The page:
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Cinema Junkie Podcast 168: All Things Tolkien

Review of new ‘Tolkien’ biopic and interview with its director

Photo credit: Fox Searchlight

Derek Jacobi plays a professor who helps Nicolas Hoult's young Tolkien find a new direction in life in the biographical film "Tolkien."

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J.R.R. Tolkien famously wrote "The Hobbit" and "Lord of the Rings" books that inspired Peter Jackson's recent films. Now a film biography about the author hits theaters. I'll discuss the allure of Tolkien's fellowship, have a review of the biopic "Tolkien" and speak with the film's director Dome Karukoski about making connections between the man and his books.

Aired: May 10, 2019 | Transcript

I have to confess a particular geeky obsession with J.R.R. Tolkien. For the past eight years I have been holding an annual hobbit meals marathon where my friends and I watch all three extended cuts of the "Lord of the Rings" movies and serve all seven hobbit meals: first breakfast, second breakfast, elevensies, luncheon, afternoon tea, dinner and supper. Plus, I throw in dessert, which I cannot fathom how Tolkien left that out. That means eating every two hours except for the dark times between luncheon and afternoon tea when there are three hours without food!

The Geeky Gourmet Presents Middle-Earth Mealtime Marathon

KPBS arts reporter and geeky gourmet Beth Accomando shows you how to host a Lord of the Rings Marathon and Hobbit Meals.

The rallying cry for the event is a quote from Tolkien that says, "If more of us valued food and cheer and song above hoarded gold, it would be a merrier world."

We try to make it a merrier world and the event brings my friends from all over the West Coast to come and visit me in San Diego. We joke that it is about the fellowship, but in all honesty, it actually is. There is something about the world Tolkien created in "The Hobbit" and "Lord of the Rings" books that touches the heart with its sense of friendship and camaraderie. What is most memorable about the books and the films is not so much the epic battles and long journeys but rather the touching humanity of the characters and their willingness to go to great lengths to help their friends.

KPBS arts reporter Beth Accomando visited the foundry at Grossmont College and witnessed the making of an orc sword.

The new film "Tolkien" looks to tell the story of the life of the writer who created those stories and to convey a sense of what inspired him. If you have enjoyed any of Tolkien's stories or fell in love with the fellowship vividly brought to life in the "Lord of the Rings" films then "Tolkien" offers a nice introduction to his life.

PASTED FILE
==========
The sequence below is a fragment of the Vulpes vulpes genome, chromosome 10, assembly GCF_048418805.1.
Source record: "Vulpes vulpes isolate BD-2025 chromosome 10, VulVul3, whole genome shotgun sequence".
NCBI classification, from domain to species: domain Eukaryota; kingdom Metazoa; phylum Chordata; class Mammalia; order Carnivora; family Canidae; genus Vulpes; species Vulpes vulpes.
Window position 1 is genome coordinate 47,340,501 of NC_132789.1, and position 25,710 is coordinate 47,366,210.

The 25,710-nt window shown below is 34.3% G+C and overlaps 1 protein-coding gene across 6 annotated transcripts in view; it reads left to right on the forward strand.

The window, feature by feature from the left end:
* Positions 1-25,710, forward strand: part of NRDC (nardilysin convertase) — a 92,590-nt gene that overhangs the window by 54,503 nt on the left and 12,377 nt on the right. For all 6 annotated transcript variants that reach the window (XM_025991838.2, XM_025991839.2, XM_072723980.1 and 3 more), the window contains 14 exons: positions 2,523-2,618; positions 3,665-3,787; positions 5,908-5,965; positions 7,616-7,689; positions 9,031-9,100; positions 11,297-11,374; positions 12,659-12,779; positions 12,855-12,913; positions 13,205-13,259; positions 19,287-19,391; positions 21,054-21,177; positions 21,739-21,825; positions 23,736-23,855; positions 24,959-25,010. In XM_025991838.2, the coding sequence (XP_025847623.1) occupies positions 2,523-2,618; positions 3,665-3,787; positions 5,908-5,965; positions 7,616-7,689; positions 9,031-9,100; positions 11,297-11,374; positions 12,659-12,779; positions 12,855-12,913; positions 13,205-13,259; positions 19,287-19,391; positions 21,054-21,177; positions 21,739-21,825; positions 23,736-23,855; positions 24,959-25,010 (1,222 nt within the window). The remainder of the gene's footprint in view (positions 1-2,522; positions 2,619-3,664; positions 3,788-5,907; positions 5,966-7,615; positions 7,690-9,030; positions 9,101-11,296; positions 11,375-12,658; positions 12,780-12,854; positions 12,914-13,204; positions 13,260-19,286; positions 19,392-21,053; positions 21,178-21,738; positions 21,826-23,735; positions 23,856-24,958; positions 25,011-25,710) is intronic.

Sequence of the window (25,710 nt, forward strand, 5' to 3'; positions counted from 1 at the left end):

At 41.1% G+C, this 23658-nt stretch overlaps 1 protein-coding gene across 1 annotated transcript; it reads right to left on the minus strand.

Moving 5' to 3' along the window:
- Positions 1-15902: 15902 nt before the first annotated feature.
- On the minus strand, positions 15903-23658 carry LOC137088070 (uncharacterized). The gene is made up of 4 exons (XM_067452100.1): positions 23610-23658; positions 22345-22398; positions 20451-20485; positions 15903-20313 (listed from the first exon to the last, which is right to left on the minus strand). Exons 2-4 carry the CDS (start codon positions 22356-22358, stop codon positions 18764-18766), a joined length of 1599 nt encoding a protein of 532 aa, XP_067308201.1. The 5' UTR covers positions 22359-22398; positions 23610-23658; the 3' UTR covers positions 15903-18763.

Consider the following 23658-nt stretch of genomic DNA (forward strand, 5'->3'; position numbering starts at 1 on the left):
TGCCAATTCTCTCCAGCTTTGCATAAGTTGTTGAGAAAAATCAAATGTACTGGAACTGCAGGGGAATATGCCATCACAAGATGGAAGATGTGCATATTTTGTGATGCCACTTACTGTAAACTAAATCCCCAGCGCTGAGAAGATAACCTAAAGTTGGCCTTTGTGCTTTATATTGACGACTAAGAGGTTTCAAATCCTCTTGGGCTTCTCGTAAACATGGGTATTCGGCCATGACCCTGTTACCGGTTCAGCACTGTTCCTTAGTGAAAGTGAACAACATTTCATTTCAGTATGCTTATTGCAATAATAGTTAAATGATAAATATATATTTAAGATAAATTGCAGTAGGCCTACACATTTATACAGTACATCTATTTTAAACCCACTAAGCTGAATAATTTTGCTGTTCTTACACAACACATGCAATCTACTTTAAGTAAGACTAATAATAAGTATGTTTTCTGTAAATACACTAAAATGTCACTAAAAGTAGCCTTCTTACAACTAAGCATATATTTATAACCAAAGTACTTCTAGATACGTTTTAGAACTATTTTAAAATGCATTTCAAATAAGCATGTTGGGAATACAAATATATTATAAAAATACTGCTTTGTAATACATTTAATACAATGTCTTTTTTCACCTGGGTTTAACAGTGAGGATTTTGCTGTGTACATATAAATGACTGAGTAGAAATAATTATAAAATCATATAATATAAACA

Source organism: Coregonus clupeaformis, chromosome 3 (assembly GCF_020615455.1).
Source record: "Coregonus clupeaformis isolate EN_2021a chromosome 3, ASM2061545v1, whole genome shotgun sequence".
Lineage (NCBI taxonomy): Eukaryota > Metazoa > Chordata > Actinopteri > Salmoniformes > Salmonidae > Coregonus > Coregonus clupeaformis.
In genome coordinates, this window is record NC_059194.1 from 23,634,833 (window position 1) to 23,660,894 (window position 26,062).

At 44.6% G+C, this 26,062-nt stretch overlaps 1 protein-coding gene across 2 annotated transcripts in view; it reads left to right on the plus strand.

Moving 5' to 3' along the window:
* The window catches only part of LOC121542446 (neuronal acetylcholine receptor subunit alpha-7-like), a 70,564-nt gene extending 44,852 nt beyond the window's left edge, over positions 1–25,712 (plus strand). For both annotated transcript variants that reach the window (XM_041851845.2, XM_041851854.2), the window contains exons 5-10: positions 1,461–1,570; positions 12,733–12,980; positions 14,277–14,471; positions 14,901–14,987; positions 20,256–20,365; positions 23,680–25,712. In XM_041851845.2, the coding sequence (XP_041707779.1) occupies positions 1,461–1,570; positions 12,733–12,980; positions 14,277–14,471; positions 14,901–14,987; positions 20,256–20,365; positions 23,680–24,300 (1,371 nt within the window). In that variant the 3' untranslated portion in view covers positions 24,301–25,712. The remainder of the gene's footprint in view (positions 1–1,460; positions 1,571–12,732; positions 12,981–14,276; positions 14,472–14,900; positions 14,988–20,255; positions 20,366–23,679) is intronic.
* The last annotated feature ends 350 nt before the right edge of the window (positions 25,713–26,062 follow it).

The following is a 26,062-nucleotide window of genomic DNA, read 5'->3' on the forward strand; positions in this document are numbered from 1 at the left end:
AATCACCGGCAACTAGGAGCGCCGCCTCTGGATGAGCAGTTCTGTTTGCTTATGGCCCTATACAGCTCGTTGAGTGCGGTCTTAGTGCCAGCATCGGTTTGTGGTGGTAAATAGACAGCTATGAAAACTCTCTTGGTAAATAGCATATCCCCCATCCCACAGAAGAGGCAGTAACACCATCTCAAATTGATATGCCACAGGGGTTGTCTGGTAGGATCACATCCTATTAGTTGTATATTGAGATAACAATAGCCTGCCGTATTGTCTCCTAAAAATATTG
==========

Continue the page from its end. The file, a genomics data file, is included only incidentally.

The film provides some fascinating insights into how Tolkien eventually came to writing. We see him as a child listening to stories told in engaging fashion by his mother and then his early years at school forming close friendships with a trio of classmates. The film shows how Tolkien was orphaned and faced serious financial hardships that limited some of his choices.

The film is best in the scenes at school and with Tolkien creating a new language just for fun and then realizing that it needed a culture and history to give it life. I love any film that finds pleasure in the potential held by books and libraries, and the boys often find sanctuary in both.

But the film falters in using Tolkien's time in the trenches during World War I as the thread to weave the story together. Although having seen the Peter Jackson documentary "They Shall Not Grow Old," which brought to visceral life what fighting in the trenches was like, I did view those World War I battle scenes with a little more insight into how horrific and life-changing it could have been on Tolkien. But that is a depth that does not come from the "Tolkien" film itself.

Tolkien once said of his work, “The book is not about anything but itself. It has no allegorical intentions, topical, moral, religious or political. It is not about modern wars.”

Now you cannot always take an artist at his word about how to interpret his work but at times the film "Tolkien" seems too literal in how it wants to connect the writer's life to his work. It is in those moments of simplicity that the film seems trapped in the tropes of the biopic formula where all the dots have to be connected.

The film is immensely appealing in terms of the performances, it just never quite gets to the depths of its subject. But it leaves you with the warm glow of fellowship, which is something that so informs Tolkien's work.

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The new film "Tolkien" looks to the life of the man who penned "The Hobbit" and "Lord of the Rings" books. Check out my review of the film and interview with its director Dome Karukoski.

We're sorry. This podcast episode is no longer available.

Aired: May 13, 2019 | Transcript

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Beth Accomando
Arts & Culture Reporter

opening quote marksclosing quote marksI cover arts and culture, from Comic-Con to opera, from pop entertainment to fine art, from zombies to Shakespeare. I am interested in going behind the scenes to explore the creative process; seeing how pop culture reflects social issues; and providing a context for art and entertainment.

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